In another aspect of the invention, the method for making copy-resistant coupons provides a reflective sheet, prints the first image on the reflective sheet with dark-colored ink to form the human-readable section composed of reflective areas and dark-colored areas defining text, and prints the second image on the reflective sheet with light-colored ink to form the bar code section composed of reflective bars on a light-colored background and defining machine-readable bar codes.
In still another aspect of the invention, the method of making copy-resistant coupons provides a non-reflective sheet with dark-colored and light-colored sections, and prints reflective ink on the non-reflective sheet to form the human-readable section composed of reflective areas on dark-colored areas defining text, and to the form the bar code section composed of reflective bars on a light-colored background and defining machine-readable bar codes.
The present invention has several advantages. It enables a coupon to be created that is both copy-resistant and capable of having bar codes read by usual bar code scanners. Moreover, it enables a coupon to be created that allows copying to be easily detected. In addition, a copy-resistant coupon can be created that permits customary graphic designs to be used. Another advantage includes enabling a copy-resistant coupon to be created inexpensively. Still other advantages include enabling a copy-resistant coupon to be created using available printing paper stocks and inks and conventional printing techniques.
The foregoing summary of the invention, as well as the following detailed description of the preferred embodiments, is better understood when read in conjunction with the accompanying drawings, which are included by way of example and not by way of limitation with regard to the claimed invention:
The human readable text portion 14 is formed with a dark-colored covering 26 which either forms positive image characters 28 (shown in
As shown in
When the coupon 10 is copied by a conventional photocopier or reproduced with a scanner-printer combination, the copy 10C shown in
The human readable text portion 114 is formed with a reflective covering 126 which either forms negative image characters 128 (shown by the text “40¢”) on the dark-colored layer 124 by covering areas of the layer 124 that surround the characters or positive image characters 130 (shown by the text “COUPON”). The backing layer 122 and dark-colored layer 124 advantageously are formed as a laminated paper product. The reflective covering 126 is advantageously a reflective ink, for example, a metallic ink, of which many commercial examples exist. The sheet 120 may have other constructions, for example instead of the laminated structure illustrated, the sheet 120 may be a homogeneous layer of materials providing a dark-colored surface, such as simple paper stock, or may be a light-colored sheet of paper with dark-colored ink applied in the human readable section 114. Additionally, the reflective metallized ink or coating 126 may itself have a transparent coating (not shown) to prevent corrosion or to enhance usability or to provide a desired tint.
As shown in
When the coupon 100 is copied by a conventional photocopier or reproduced with a scanner-printer combination, the copy again is similar to the copy 10C shown in
Thus, a copy-resistant feature for merchandise coupons has been described. The copy-resistant feature includes a structure and method. While the present invention has been described with reference to preferred and exemplary embodiments, it will be understood by those of ordinary skill in the art that various changes may be made and equivalents may be substituted for elements thereof without departing from the scope of the invention. In addition, many modifications may be made to adapt a particular situation to the teachings of the invention without departing from the scope thereof. Different materials may be used than that shown and suggested that may comprise other implementations of the present invention. For example, all of the light-colored, dark-colored and reflective metallic surfaces may be supplied by deposition processes other than those described, and may be supplied as separate non-overlapping regions on a background that is unrelated to any of these surfaces. Therefore, it is intended that the invention not be limited to the particular embodiments disclosed, but that the invention include all embodiments falling within the scope of the appended claims. All United States patents or patent applications cited herein should be deemed to be incorporated by reference as to their entire contents.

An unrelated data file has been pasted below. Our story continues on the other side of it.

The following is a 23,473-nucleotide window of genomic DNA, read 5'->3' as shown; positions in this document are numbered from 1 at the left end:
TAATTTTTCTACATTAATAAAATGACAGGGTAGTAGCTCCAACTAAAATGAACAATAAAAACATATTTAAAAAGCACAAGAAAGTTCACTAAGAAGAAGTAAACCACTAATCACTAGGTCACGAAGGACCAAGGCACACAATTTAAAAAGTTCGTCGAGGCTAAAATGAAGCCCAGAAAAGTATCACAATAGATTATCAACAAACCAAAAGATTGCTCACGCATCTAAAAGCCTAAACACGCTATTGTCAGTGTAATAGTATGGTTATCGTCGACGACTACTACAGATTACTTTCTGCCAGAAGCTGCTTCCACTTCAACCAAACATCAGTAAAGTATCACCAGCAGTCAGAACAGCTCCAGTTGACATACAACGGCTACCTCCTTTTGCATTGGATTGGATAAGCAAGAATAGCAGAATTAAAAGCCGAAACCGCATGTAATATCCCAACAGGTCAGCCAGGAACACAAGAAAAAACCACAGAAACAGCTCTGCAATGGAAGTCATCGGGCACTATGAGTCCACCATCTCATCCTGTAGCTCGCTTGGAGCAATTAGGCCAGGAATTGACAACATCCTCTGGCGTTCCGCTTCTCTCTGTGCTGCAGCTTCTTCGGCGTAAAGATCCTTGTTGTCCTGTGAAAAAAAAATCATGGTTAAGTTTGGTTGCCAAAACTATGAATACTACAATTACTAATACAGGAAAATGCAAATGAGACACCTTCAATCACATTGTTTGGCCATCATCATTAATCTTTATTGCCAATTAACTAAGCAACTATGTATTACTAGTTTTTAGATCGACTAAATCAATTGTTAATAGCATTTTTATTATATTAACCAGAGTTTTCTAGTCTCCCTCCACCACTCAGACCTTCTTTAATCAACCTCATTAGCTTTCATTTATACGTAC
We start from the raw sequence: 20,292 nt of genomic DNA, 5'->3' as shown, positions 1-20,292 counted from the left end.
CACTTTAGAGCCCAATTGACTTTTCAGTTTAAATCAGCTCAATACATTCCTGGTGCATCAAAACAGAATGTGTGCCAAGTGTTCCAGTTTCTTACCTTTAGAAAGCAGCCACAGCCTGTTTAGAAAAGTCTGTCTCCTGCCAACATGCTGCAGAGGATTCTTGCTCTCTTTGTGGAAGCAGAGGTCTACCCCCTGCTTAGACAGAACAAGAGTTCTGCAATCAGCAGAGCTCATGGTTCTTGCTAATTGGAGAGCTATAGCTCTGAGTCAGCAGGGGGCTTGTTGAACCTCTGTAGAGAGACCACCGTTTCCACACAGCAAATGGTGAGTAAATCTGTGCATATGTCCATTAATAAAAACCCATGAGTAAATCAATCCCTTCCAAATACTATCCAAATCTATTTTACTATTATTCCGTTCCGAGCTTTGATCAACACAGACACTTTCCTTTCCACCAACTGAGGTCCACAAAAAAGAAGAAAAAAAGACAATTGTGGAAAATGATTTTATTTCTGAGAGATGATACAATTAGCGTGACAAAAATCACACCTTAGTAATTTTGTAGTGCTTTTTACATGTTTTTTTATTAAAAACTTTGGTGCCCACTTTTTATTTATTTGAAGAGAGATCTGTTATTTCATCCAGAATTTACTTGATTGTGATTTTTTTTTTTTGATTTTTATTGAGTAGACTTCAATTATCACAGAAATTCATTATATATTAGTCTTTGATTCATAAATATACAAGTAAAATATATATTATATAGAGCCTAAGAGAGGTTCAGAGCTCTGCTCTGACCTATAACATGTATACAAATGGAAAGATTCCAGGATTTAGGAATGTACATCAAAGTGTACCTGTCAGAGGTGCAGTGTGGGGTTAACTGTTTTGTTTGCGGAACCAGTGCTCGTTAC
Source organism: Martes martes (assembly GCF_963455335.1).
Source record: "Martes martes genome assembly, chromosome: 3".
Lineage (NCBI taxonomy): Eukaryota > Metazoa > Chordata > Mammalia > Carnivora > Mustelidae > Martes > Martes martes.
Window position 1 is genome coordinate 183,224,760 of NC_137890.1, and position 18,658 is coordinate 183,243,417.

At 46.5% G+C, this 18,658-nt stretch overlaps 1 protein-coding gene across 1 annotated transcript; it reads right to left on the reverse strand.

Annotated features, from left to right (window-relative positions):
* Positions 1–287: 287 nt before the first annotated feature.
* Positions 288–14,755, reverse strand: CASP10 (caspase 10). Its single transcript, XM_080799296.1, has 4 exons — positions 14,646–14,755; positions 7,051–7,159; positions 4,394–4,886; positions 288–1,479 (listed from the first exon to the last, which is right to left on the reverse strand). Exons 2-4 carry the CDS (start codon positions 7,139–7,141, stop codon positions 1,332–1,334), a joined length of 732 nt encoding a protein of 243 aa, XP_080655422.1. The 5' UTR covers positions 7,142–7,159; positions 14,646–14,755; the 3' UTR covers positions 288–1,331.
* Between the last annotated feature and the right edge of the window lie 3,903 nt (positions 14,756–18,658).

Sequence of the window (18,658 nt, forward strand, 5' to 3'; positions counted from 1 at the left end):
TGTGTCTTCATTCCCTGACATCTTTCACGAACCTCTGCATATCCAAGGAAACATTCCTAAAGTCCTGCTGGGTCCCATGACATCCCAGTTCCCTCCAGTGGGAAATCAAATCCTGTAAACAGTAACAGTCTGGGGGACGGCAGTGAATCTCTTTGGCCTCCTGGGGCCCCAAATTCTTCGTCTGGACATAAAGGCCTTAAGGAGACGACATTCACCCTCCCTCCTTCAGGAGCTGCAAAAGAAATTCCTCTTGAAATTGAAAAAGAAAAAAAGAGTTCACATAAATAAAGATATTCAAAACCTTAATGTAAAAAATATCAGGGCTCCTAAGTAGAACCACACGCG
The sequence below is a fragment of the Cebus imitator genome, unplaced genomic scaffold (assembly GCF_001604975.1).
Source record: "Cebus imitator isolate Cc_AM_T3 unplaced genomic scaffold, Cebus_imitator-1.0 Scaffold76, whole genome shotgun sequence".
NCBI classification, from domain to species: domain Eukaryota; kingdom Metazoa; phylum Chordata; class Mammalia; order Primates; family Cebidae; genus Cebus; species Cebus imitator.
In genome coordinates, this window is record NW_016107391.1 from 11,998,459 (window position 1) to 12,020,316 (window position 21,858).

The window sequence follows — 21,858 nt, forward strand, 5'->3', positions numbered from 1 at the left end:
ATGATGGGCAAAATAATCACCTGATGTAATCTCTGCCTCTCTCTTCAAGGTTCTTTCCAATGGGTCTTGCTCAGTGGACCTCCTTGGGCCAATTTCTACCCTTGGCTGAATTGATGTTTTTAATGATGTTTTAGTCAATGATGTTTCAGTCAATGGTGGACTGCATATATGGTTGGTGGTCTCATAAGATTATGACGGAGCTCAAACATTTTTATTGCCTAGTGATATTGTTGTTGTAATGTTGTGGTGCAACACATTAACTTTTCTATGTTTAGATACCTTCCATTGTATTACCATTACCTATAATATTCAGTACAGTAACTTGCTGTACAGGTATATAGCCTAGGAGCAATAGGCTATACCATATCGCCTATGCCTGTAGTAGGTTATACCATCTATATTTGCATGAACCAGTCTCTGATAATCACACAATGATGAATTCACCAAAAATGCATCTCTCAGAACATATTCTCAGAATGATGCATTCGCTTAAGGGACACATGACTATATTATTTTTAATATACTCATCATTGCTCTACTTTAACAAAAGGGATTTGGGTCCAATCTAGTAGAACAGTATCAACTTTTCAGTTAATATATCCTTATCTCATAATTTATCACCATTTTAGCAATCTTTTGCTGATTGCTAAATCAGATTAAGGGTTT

|Cited Patent||Filing date||Publication date||Applicant||Title|
|US5087507 *||Nov 8, 1988||Feb 11, 1992||Lipatec Etablissement||Method of rendering a document or portion of it resistant to photocopying|
|US5488423 *||Nov 17, 1994||Jan 30, 1996||U.S. Narrow Networks, Inc.||Home communication method and apparatus|
|US5830609 *||May 10, 1996||Nov 3, 1998||Graphic Arts Technical Foundation||Security printed document to prevent unauthorized copying|
|Citing Patent||Filing date||Publication date||Applicant||Title|
|US8000496||Jan 20, 2011||Aug 16, 2011||Coupons.Com Incorporated||Coupon copy protection|
|US8453570 *||Jun 30, 2011||Jun 4, 2013||Basf Se||Printing|
|US8559667||Apr 25, 2008||Oct 15, 2013||Coupons.Com Incorporated||Coupon copy protection|
|US20080267500 *||Apr 25, 2008||Oct 30, 2008||Coupons, Inc.||Coupon Copy Protection|
|US20120002255 *||Jan 5, 2012||David Boswell||Printing|
|U.S. Classification||235/462.01, 235/487, 235/494, 283/51|
|Cooperative Classification||G06K19/02, G06K19/06018|
|European Classification||G06K19/02, G06K19/06C1|
|Oct 25, 2010||REMI||Maintenance fee reminder mailed|
|Jan 31, 2011||FPAY||Fee payment|
Year of fee payment: 4
|Jan 31, 2011||SULP||Surcharge for late payment|
|Sep 19, 2014||FPAY||Fee payment|
Year of fee payment: 8